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Getting a Job

I don't recall what got me thinking this morning about jobs that I sought for which I was underqualified. Not having a necessary skill or two or sufficient work experience didn't stop me from trying. You never know was my motto back then. Someone may be willing to give me a chance. After all, back then, the first few weeks or months on a job was as a probationary employee. 

In the late 1970s, I applied for a secretarial position for which I had the work experience and all the skills but one. Shorthand. I thought I could get by with my ability to take notes quickly, along with having a strong memory. Cocky young me. I had no idea I needed to take a shorthand test. Did I give up and walk away? Of course not. I'd driven all that way to apply for the job. If anything I would experience what a shorthand test entailed, and that's what I got.

About five years later, after having earned a teaching credential in secondary education and a few years working with at-risk youth in a community based agency, I applied for an assistant editor job at a small educational publishing house that specialized in special education materials for teens. I didn't have the public school teaching experience they wanted, nor did I have a lot of publishing experience. The position was my dream job, so I figured I didn't have anything to lose.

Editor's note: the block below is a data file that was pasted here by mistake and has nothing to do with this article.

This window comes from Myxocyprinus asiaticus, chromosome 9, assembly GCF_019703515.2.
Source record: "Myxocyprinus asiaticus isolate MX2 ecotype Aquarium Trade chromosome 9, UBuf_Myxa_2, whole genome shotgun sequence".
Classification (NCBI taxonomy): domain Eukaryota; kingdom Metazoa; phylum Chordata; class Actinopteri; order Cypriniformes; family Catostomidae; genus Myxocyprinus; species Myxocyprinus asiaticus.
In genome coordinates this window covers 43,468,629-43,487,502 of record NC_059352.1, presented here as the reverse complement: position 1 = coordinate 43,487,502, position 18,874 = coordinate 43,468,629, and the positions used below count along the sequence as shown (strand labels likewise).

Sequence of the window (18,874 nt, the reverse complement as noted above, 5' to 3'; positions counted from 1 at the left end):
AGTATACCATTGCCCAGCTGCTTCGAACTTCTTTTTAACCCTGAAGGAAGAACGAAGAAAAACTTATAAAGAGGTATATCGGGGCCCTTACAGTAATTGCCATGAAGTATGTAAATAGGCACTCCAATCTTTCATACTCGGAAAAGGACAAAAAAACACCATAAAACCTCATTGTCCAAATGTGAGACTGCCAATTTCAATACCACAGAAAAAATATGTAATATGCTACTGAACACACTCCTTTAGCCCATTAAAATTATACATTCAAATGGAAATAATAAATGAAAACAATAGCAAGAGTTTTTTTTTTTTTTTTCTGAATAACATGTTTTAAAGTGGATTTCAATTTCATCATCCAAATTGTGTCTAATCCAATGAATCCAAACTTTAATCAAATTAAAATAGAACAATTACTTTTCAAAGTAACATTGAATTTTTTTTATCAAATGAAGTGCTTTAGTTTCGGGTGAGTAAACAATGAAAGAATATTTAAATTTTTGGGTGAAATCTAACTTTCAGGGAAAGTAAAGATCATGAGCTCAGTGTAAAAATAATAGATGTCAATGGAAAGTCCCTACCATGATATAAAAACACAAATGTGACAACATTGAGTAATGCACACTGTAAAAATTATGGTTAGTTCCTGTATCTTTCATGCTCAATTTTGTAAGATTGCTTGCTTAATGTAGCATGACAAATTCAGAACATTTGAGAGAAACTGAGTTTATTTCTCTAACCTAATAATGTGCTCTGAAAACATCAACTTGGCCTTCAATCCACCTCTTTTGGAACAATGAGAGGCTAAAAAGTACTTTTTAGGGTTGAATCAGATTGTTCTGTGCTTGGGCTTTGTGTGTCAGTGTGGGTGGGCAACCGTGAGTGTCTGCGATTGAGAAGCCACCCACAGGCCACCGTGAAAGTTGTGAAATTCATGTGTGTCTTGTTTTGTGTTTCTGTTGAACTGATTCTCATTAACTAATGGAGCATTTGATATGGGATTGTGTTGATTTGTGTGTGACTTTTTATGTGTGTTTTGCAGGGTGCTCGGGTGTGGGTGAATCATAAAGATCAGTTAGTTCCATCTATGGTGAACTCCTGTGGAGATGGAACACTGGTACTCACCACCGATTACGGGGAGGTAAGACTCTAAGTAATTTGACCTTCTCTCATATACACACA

The publisher called me for an interview. Hurrah! I'm at least in the door.

The company was about a 45 minute drive to the south and east of San Francisco, where I lived at the time. I talked with the supervising editor, then the managing editor. It's always a good sign when the interviewer wants you to speak to her supervisor.

I went home with a writing test to send back. I had to create a lesson on How to Make Jello, including page layouts. The lesson was aimed at teenagers, but it needed to be written at a third grade readability level. I got my teaching credential with the objective to either go into counseling or curriculum development once I had classroom teaching under my belt. While working on this lesson, I knew that curriculum development and book publishing was what I wanted to do.

I didn't get the job. Disappointed, yes. But I had a strong feeling that I was on my way to something.

About a month later, still jobless, I was lugging my laundry up 3 flights of stairs to my apartment. As I got to my door, I heard the phone ring. Usually I let the answering machine get it but not this time. Out of breath, I answered the phone. It was the supervising editor from the publishing house. Another assistant editor position has opened up, she told me. Would I be interested in the job?

And, so began my career as a writer and editor. Life has been good to me.


  1. I talked my way into quite a few jobs that way too, when I was younger. :) I wonder if it's even possible now?

    1. I'd say yeah. Sometimes I think it would be fun to just go through the job search process. But that lasts only a few seconds.

  2. What a Great Share! Thank you.

  3. Lovely story. When I was that age, I did not have the courage to go after things like that. I used to be so very timid. It's amazing what one grows out of.

    1. So true.--about growing out of things. The key is letting ourselves do so, I think. I'm basically an introvert. Back then, quite shy at social events. (I still do have my anxiety moments,) Thankfully, I wasn't when it came to other things such as going for jobs, researching stuff, and signing up for the unknown.


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Thanks for the good cheer. :-)

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